Photography: Marc Haers + Words: Liam Maher
Menswhere: A Lost History of the Militant Guild of Rural Tailors
15 Years In The Making
We’ve all been waiting on this project for many years, why now?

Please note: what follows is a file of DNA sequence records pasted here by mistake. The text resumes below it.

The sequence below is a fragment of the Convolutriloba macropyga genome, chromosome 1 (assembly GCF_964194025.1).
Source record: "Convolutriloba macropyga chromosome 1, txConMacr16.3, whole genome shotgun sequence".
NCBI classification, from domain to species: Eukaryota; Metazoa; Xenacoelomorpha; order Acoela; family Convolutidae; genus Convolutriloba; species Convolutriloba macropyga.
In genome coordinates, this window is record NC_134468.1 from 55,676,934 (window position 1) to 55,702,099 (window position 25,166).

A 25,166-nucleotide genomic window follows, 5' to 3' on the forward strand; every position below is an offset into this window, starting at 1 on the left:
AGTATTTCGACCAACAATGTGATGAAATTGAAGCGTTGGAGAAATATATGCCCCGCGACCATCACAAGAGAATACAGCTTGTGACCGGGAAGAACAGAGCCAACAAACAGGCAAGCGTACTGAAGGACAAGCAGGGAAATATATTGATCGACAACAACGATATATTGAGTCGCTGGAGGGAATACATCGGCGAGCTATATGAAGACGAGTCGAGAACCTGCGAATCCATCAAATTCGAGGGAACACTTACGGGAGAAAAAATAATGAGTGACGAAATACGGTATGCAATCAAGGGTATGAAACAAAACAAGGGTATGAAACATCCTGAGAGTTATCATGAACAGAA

Marc Haers and I used some of the downtime availed by both the lockdown and Denmark’s generous schedule of national holidays in the spring to populate a new website with the content we had developed for what was to be a book on this topic, but the publishing sector being more challenged than ever combined with the haute-idiosyncrasy of this project convinced us to share it digitally for now. This story has its share of the anachronistic, byzantine, and dense, but within it are some simple values which have resonated deeply for me since its inception. Namely, our identities can be found at the 3-way intersection of; Where I Come From, Where I Belong and Where I Hope to Go, and that collaboration on an interdependent level (neither interdependent nor codependent) lies at the heart of innovation and design-progress. This was never a #BLM concept, but it was rooted in mutual creative respect and the idea that cultural values can be intensified via cross-pollination, not diluted or co-opted. It was a concept about elemental notions of quality, craft and timelessness catalysed by invention, trial-and-error, and an unapologetic pursuit of the modern. As such, it seems relevant through the lens of the #pandemic and the questions being raised now about where genuine value really resides. The site is still a work-in-progress and we hope it will always remain so. While it predates my current work at ECCO by over a decade, some of the topics it explores are not miles away from those debated within any design studio or product team, including the ones where I currently spend my days.